Date
27 March 2017
Chinese investors take to the streets to protest financial fraud. The most recent case of financial scam involving 10 billion yuan highlights growing risks in a loosely regulated wealth management products industry. Photo: AFP
Chinese investors take to the streets to protest financial fraud. The most recent case of financial scam involving 10 billion yuan highlights growing risks in a loosely regulated wealth management products industry. Photo: AFP

Guangzhou court jails 24 in 10 bln yuan scam

A court in southern China has jailed 24 people for fraudulently raising nearly 10 billion yuan (US$1.5 billion) in one of the country’s biggest financial scams.

The group was convicted of illegally raising funds from more than 230,000 investors, mainly senior citizens who put in their life savings, Reuters reports, citing the official Xinhua news agency.

The scam took place over 10 years to 2012. 

Guangdong Bangjia Leasing Co. set up four firms in the southern province and many branches and subsidiaries across China, luring retail investors to buy memberships and fund non-existent loans by promising returns of as much as 47 percent.

The Guangzhou Intermediate People’s Court on Monday sentenced the main suspect, Jiang Hongwei, to life in prison, while the others received terms ranging from three years to 14 years, Xinhua said.

The court has frozen and seized their assets, including 127 vehicles and 43 villas, but prosecutors said few victims might get their money back, since Jiang had squandered millions on luxuries, the agency added.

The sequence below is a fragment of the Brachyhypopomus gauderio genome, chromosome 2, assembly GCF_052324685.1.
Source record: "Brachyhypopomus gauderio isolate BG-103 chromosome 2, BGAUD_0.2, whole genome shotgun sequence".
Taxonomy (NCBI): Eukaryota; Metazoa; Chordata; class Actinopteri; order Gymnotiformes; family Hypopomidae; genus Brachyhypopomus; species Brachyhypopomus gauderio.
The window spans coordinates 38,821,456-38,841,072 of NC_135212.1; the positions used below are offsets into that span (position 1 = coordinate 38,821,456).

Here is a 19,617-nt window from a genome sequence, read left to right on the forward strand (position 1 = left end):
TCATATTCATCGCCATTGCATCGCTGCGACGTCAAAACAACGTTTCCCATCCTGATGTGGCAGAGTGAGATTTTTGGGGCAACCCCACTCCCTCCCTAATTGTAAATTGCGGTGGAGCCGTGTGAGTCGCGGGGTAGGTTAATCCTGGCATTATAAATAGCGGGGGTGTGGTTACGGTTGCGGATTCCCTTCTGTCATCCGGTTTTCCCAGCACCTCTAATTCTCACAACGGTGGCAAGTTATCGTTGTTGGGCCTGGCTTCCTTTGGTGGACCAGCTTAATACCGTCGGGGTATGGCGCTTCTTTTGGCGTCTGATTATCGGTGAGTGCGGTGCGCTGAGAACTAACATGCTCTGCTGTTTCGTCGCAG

Some older investors who lost money in the fraud said they were attracted by its fancy branding.

“Their grand exhibition occupied six halls,” Xinhua quoted one elderly woman from Jiangsu province as saying.

The case spotlights growing risks in a loosely regulated wealth management products industry, which lures millions of unsophisticated retail investors to high-yield products offered by opaque online finance firms and privately run exchanges.

In February, authorities arrested 21 officials of Ezubao, once China’s biggest peer-to-peer lending platform, which collected US$7.6 billion in less than two years from more than 900,000 investors.

Ezubao used savvy marketing, authorities said, to fund “a complete Ponzi scheme” that used investor funds to support a lavish lifestyle for company executives.

Last year, hundreds of angry investors hit the streets in Beijing and Shanghai after losing US$6 billion from the Fanya Metals Exchange, which offered investment products promising an annual return of up to 14 percent.

– Contact us at [email protected]

FL/RA

EJI Weekly Newsletter

Please click here to unsubscribe